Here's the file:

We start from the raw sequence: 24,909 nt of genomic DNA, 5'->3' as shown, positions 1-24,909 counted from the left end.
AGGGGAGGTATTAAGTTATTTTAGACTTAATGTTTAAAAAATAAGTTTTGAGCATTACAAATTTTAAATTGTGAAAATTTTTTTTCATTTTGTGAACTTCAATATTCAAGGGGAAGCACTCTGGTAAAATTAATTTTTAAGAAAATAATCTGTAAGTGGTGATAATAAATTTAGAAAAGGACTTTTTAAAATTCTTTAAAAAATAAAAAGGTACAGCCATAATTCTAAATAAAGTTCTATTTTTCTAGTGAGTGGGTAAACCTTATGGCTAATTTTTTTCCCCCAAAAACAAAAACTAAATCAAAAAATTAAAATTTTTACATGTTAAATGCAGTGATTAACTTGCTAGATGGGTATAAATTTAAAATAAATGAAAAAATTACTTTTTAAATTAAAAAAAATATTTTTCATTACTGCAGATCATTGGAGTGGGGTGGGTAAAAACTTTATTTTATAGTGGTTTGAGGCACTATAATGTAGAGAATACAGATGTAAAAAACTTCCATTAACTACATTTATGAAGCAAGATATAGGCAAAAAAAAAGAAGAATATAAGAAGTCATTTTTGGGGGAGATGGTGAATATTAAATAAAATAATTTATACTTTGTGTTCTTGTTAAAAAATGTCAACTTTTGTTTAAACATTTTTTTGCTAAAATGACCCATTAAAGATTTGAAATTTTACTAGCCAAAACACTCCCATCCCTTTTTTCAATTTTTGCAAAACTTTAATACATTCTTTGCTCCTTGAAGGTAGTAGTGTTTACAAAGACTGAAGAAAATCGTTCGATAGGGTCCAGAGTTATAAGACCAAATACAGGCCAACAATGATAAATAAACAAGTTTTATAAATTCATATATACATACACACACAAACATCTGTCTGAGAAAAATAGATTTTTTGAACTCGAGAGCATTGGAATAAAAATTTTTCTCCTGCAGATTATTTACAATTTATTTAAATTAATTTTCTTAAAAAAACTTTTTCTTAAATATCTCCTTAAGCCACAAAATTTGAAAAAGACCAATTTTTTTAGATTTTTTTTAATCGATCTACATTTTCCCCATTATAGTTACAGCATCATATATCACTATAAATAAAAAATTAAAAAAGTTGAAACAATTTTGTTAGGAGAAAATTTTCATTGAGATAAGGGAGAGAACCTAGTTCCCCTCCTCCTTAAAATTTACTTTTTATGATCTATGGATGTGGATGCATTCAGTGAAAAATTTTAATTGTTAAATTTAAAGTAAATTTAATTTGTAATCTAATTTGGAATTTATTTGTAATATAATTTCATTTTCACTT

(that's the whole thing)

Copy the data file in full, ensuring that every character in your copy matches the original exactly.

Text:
We start from the raw sequence: 24,909 nt of genomic DNA, 5'->3' as shown, positions 1-24,909 counted from the left end.
AGGGGAGGTATTAAGTTATTTTAGACTTAATGTTTAAAAAATAAGTTTTGAGCATTACAAATTTTAAATTGTGAAAATTTTTTTTCATTTTGTGAACTTCAATATTCAAGGGGAAGCACTCTGGTAAAATTAATTTTTAAGAAAATAATCTGTAAGTGGTGATAATAAATTTAGAAAAGGACTTTTTAAAATTCTTTAAAAAATAAAAAGGTACAGCCATAATTCTAAATAAAGTTCTATTTTTCTAGTGAGTGGGTAAACCTTATGGCTAATTTTTTTCCCCCAAAAACAAAAACTAAATCAAAAAATTAAAATTTTTACATGTTAAATGCAGTGATTAACTTGCTAGATGGGTATAAATTTAAAATAAATGAAAAAATTACTTTTTAAATTAAAAAAAATATTTTTCATTACTGCAGATCATTGGAGTGGGGTGGGTAAAAACTTTATTTTATAGTGGTTTGAGGCACTATAATGTAGAGAATACAGATGTAAAAAACTTCCATTAACTACATTTATGAAGCAAGATATAGGCAAAAAAAAAGAAGAATATAAGAAGTCATTTTTGGGGGAGATGGTGAATATTAAATAAAATAATTTATACTTTGTGTTCTTGTTAAAAAATGTCAACTTTTGTTTAAACATTTTTTTGCTAAAATGACCCATTAAAGATTTGAAATTTTACTAGCCAAAACACTCCCATCCCTTTTTTCAATTTTTGCAAAACTTTAATACATTCTTTGCTCCTTGAAGGTAGTAGTGTTTACAAAGACTGAAGAAAATCGTTCGATAGGGTCCAGAGTTATAAGACCAAATACAGGCCAACAATGATAAATAAACAAGTTTTATAAATTCATATATACATACACACACAAACATCTGTCTGAGAAAAATAGATTTTTTGAACTCGAGAGCATTGGAATAAAAATTTTTCTCCTGCAGATTATTTACAATTTATTTAAATTAATTTTCTTAAAAAAACTTTTTCTTAAATATCTCCTTAAGCCACAAAATTTGAAAAAGACCAATTTTTTTAGATTTTTTTTAATCGATCTACATTTTCCCCATTATAGTTACAGCATCATATATCACTATAAATAAAAAATTAAAAAAGTTGAAACAATTTTGTTAGGAGAAAATTTTCATTGAGATAAGGGAGAGAACCTAGTTCCCCTCCTCCTTAAAATTTACTTTTTATGATCTATGGATGTGGATGCATTCAGTGAAAAATTTTAATTGTTAAATTTAAAGTAAATTTAATTTGTAATCTAATTTGGAATTTATTTGTAATATAATTTCATTTTCACTT